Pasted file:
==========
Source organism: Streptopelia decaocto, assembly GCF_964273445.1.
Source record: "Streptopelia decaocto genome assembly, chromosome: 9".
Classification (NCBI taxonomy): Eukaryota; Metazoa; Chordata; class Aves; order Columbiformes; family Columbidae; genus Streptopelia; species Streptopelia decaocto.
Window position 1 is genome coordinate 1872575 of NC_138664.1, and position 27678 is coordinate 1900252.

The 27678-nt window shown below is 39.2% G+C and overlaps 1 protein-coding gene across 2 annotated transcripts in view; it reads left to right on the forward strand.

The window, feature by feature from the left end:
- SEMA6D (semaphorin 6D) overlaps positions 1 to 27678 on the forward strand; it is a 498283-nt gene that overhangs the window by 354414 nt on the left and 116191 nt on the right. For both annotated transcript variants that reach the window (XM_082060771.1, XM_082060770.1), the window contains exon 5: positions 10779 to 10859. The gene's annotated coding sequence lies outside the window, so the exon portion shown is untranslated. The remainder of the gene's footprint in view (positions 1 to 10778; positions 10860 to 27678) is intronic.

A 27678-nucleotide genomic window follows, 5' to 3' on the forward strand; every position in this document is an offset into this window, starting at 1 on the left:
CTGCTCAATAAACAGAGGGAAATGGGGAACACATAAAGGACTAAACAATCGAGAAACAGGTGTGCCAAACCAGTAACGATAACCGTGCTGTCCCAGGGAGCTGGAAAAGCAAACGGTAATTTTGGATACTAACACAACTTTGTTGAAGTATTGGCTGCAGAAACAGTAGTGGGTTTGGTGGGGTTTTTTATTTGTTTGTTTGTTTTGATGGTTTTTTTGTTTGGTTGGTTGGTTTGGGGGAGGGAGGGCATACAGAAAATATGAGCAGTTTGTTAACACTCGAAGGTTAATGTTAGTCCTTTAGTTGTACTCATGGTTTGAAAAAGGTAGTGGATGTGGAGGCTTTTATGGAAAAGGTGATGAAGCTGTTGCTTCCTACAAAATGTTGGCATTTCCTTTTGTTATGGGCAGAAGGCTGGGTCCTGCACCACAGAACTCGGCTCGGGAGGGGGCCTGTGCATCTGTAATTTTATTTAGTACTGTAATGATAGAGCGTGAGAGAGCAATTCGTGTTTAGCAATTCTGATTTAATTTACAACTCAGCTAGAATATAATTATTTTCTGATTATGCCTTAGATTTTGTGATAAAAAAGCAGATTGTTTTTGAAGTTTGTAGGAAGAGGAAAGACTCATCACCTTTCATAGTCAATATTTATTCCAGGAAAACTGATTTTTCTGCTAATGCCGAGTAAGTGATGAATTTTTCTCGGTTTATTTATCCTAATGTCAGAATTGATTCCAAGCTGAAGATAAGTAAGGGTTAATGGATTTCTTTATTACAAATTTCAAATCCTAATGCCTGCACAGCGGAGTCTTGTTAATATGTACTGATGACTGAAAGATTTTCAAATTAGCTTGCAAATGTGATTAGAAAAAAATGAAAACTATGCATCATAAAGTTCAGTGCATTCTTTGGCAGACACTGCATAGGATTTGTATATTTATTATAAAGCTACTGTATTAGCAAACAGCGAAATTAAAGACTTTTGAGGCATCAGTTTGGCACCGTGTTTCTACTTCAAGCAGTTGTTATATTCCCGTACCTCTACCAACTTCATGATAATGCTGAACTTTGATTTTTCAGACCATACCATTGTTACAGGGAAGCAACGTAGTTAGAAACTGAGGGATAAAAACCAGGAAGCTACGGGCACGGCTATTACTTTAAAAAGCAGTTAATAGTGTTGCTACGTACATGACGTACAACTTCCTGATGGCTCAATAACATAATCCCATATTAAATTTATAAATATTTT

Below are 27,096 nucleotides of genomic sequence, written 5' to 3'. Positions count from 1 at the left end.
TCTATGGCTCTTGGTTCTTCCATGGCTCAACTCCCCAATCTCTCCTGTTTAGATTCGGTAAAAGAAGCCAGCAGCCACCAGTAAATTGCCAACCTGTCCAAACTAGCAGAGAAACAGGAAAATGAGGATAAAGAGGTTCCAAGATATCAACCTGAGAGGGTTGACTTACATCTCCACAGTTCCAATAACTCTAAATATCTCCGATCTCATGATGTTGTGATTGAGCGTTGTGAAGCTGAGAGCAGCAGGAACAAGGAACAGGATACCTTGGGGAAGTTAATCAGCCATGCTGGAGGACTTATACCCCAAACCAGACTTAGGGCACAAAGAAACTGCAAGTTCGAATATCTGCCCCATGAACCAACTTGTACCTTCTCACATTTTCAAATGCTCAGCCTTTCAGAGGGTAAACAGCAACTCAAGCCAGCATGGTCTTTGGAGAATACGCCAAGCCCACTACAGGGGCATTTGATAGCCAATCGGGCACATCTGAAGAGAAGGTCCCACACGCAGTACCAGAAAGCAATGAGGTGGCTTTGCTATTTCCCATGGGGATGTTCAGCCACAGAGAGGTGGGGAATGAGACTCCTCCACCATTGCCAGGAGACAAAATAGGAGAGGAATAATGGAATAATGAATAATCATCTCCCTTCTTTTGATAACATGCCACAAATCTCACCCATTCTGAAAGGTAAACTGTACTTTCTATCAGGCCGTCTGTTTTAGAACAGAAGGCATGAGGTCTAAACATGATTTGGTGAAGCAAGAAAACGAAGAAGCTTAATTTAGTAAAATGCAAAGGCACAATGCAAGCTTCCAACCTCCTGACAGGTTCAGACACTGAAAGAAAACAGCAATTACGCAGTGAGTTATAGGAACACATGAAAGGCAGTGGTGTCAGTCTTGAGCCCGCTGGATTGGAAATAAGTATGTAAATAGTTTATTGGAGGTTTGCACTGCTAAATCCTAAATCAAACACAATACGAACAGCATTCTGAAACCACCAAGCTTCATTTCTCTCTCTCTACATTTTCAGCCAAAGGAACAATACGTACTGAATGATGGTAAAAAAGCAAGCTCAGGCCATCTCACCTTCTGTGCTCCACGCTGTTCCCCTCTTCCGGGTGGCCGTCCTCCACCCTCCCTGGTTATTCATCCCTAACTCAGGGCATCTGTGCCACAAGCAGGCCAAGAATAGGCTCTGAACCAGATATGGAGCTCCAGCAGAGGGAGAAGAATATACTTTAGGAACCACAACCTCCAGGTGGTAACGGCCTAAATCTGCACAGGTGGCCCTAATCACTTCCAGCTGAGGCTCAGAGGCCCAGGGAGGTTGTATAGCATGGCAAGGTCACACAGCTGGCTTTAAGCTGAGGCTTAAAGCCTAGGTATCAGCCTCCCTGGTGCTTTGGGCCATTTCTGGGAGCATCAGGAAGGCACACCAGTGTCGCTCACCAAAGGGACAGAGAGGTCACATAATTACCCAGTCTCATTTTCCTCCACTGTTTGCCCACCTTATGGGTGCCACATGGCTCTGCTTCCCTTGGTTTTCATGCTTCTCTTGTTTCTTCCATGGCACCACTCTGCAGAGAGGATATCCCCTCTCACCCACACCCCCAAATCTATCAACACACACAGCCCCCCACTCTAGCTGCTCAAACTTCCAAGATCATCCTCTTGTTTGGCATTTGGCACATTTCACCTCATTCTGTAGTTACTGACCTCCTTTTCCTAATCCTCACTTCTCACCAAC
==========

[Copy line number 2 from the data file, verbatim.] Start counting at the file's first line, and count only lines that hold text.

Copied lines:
Source record: "Streptopelia decaocto genome assembly, chromosome: 9".